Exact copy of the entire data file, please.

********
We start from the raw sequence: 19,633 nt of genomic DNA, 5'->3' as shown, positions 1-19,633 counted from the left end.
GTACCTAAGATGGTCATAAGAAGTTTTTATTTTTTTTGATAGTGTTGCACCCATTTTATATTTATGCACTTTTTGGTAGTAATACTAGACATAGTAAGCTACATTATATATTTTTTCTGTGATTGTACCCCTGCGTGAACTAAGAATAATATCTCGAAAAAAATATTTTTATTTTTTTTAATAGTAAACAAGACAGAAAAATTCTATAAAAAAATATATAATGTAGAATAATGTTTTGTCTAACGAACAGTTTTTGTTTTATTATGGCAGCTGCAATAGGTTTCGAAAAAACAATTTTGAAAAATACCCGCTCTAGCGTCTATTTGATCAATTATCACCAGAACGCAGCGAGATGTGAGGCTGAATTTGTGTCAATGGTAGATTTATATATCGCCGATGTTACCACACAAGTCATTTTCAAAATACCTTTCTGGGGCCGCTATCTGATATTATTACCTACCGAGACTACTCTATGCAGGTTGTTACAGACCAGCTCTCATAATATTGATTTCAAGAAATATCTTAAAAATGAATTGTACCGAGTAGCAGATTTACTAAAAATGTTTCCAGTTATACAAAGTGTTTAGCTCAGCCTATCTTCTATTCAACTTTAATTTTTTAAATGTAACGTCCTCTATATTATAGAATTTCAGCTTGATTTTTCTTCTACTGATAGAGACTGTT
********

We start from the raw sequence: 19,633 nt of genomic DNA, 5'->3' as shown, positions 1-19,633 counted from the left end.
GTACCTAAGATGGTCATAAGAAGTTTTTATTTTTTTTGATAGTGTTGCACCCATTTTATATTTATGCACTTTTTGGTAGTAATACTAGACATAGTAAGCTACATTATATATTTTTTCTGTGATTGTACCCCTGCGTGAACTAAGAATAATATCTCGAAAAAAATATTTTTATTTTTTTTAATAGTAAACAAGACAGAAAAATTCTATAAAAAAATATATAATGTAGAATAATGTTTTGTCTAACGAACAGTTTTTGTTTTATTATGGCAGCTGCAATAGGTTTCGAAAAAACAATTTTGAAAAATACCCGCTCTAGCGTCTATTTGATCAATTATCACCAGAACGCAGCGAGATGTGAGGCTGAATTTGTGTCAATGGTAGATTTATATATCGCCGATGTTACCACACAAGTCATTTTCAAAATACCTTTCTGGGGCCGCTATCTGATATTATTACCTACCGAGACTACTCTATGCAGGTTGTTACAGACCAGCTCTCATAATATTGATTTCAAGAAATATCTTAAAAATGAATTGTACCGAGTAGCAGATTTACTAAAAATGTTTCCAGTTATACAAAGTGTTTAGCTCAGCCTATCTTCTATTCAACTTTAATTTTTTAAATGTAACGTCCTCTATATTATAGAATTTCAGCTTGATTTTTCTTCTACTGATAGAGACTGTT